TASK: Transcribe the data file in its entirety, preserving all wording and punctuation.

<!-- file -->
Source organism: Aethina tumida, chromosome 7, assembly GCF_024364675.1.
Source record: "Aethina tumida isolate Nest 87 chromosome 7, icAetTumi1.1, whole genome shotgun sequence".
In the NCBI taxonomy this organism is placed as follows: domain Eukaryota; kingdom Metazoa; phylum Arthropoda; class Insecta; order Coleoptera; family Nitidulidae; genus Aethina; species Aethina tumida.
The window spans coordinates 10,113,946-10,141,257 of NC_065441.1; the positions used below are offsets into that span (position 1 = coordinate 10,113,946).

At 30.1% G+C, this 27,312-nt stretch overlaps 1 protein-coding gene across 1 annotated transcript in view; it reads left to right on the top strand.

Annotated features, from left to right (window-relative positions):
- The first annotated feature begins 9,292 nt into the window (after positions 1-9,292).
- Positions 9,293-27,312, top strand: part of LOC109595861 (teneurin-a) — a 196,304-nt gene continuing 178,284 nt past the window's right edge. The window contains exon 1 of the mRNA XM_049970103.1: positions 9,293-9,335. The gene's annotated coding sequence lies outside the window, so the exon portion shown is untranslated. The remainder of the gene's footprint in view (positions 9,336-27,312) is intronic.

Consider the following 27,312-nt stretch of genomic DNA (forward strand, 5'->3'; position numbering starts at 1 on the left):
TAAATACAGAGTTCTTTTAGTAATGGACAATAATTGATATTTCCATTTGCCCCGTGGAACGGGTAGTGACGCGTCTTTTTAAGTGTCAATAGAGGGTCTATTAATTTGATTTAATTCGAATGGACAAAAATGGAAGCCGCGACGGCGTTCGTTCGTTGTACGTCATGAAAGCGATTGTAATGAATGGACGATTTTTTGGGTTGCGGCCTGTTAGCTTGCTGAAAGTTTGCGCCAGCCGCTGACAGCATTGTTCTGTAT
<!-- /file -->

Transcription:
Source organism: Aethina tumida, chromosome 7, assembly GCF_024364675.1.
Source record: "Aethina tumida isolate Nest 87 chromosome 7, icAetTumi1.1, whole genome shotgun sequence".
In the NCBI taxonomy this organism is placed as follows: domain Eukaryota; kingdom Metazoa; phylum Arthropoda; class Insecta; order Coleoptera; family Nitidulidae; genus Aethina; species Aethina tumida.
The window spans coordinates 10,113,946-10,141,257 of NC_065441.1; the positions used below are offsets into that span (position 1 = coordinate 10,113,946).

At 30.1% G+C, this 27,312-nt stretch overlaps 1 protein-coding gene across 1 annotated transcript in view; it reads left to right on the top strand.

Annotated features, from left to right (window-relative positions):
- The first annotated feature begins 9,292 nt into the window (after positions 1-9,292).
- Positions 9,293-27,312, top strand: part of LOC109595861 (teneurin-a) — a 196,304-nt gene continuing 178,284 nt past the window's right edge. The window contains exon 1 of the mRNA XM_049970103.1: positions 9,293-9,335. The gene's annotated coding sequence lies outside the window, so the exon portion shown is untranslated. The remainder of the gene's footprint in view (positions 9,336-27,312) is intronic.

Consider the following 27,312-nt stretch of genomic DNA (forward strand, 5'->3'; position numbering starts at 1 on the left):
TAAATACAGAGTTCTTTTAGTAATGGACAATAATTGATATTTCCATTTGCCCCGTGGAACGGGTAGTGACGCGTCTTTTTAAGTGTCAATAGAGGGTCTATTAATTTGATTTAATTCGAATGGACAAAAATGGAAGCCGCGACGGCGTTCGTTCGTTGTACGTCATGAAAGCGATTGTAATGAATGGACGATTTTTTGGGTTGCGGCCTGTTAGCTTGCTGAAAGTTTGCGCCAGCCGCTGACAGCATTGTTCTGTAT